XMM-Newton Latest News

 

For older news stories regarding XMM-Newton please visit the News Archive

 

http://www.esa.int/Science_Exploration/Space_Science/The_most_powerful_black_hole_eruption_in_the_Universe 27-Feb-2020
The most powerful black hole eruption in the Universe
Astronomers using ESA’s XMM-Newton and NASA’s Chandra X-ray space observatories, along with radio telescopes on ground, have spotted the aftermath of the most powerful explosion ever seen in the Universe.
Further details on ESAS's Science & Exploration portal.

http://www.esa.int/Science_Exploratin/Space_Science/XMM-Newton_reveals_giant_flare_from_a_tiny_star 20-Feb-2020
XMM-Newton reveals giant flare from a tiny star
A star of about eight percent the Sun’s mass has been caught emitting an enormous 'super flare' of X-rays – a dramatic high-energy eruption that poses a fundamental problem for astronomers, who did not think it possible on stars that small.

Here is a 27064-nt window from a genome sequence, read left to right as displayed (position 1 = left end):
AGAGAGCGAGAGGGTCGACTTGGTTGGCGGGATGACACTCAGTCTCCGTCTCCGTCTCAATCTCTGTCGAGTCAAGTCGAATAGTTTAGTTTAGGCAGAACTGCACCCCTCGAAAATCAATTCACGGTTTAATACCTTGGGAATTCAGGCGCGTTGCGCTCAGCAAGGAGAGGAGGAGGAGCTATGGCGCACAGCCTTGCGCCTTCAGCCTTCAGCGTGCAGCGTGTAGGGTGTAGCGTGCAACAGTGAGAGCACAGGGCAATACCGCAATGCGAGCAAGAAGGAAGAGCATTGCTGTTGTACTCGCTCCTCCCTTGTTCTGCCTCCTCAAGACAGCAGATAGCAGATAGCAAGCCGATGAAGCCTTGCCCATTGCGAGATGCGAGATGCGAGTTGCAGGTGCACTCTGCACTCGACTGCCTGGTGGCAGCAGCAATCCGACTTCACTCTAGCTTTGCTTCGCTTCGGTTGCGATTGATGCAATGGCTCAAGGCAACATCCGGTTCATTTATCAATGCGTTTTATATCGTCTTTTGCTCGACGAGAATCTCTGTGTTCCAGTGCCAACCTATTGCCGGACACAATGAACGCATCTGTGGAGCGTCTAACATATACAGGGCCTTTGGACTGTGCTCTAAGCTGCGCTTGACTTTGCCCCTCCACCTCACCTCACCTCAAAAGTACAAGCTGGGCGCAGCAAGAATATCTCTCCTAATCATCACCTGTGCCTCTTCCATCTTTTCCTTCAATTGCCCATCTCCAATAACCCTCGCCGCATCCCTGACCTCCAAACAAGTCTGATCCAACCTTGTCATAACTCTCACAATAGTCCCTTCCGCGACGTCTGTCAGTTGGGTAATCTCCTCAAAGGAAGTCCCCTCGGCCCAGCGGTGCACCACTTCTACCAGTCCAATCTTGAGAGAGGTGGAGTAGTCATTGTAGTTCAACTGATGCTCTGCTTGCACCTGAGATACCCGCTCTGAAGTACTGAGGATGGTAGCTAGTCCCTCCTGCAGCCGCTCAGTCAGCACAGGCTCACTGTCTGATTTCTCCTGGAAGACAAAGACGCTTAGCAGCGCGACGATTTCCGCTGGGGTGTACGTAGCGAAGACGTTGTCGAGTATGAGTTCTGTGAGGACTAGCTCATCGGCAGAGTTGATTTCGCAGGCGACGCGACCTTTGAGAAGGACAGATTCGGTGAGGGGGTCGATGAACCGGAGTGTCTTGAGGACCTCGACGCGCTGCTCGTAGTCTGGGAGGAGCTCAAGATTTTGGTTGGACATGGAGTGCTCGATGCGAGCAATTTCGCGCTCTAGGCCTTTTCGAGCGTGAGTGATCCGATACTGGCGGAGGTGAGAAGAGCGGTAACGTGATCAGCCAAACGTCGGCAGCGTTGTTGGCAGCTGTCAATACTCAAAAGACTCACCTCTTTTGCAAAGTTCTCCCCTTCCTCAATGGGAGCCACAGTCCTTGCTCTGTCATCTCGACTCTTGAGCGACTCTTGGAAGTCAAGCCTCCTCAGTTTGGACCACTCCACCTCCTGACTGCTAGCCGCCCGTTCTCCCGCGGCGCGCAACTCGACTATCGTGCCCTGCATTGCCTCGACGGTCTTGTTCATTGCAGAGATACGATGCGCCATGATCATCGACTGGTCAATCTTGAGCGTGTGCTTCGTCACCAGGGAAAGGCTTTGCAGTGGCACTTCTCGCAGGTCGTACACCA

Further details on ESAS's Science & Exploration portal.

http://www.esa.int/Science_Exploration/Space_Science/XMM-Newton_maps_black_hole_surroundings 20-Jan-2020
XMM-Newton maps black hole surroundings
Material falling into a black hole casts X-rays out into space - and now, for the first time, ESA's XMM-Newton X-ray observatory has used the reverberating echoes of this radiation to map the dynamic behaviour and surroundings of a black hole itself.
Further details on ESAS's Science & Exploration portal.

XMM-NEWTON DISCOVERS SCORCHING GAS IN MILKY WAY'S HALO 16-Jan-2020
Xmm-newton discovers scorching gas in in milky way's halo
ESA's XMM-Newton has discovered that gas lurking within the Milky Way's halo reaches far hotter temperatures than previously thought and has a different chemical make-up than predicted, challenging our understanding of our galactic home.
Further details on ESAS's Science &Technology portal.

First sighting of hot gas sloshing in galaxy cluster 10-Jan-2020
First sighting of hot gas sloshing in galaxy cluster
ESA's XMM-Newton X-ray observatory has spied hot gas sloshing around within a galaxy cluster - a never-before-seen behaviour that may be driven by turbulent merger events.
Further details on ESAS's Science & Exploration portal.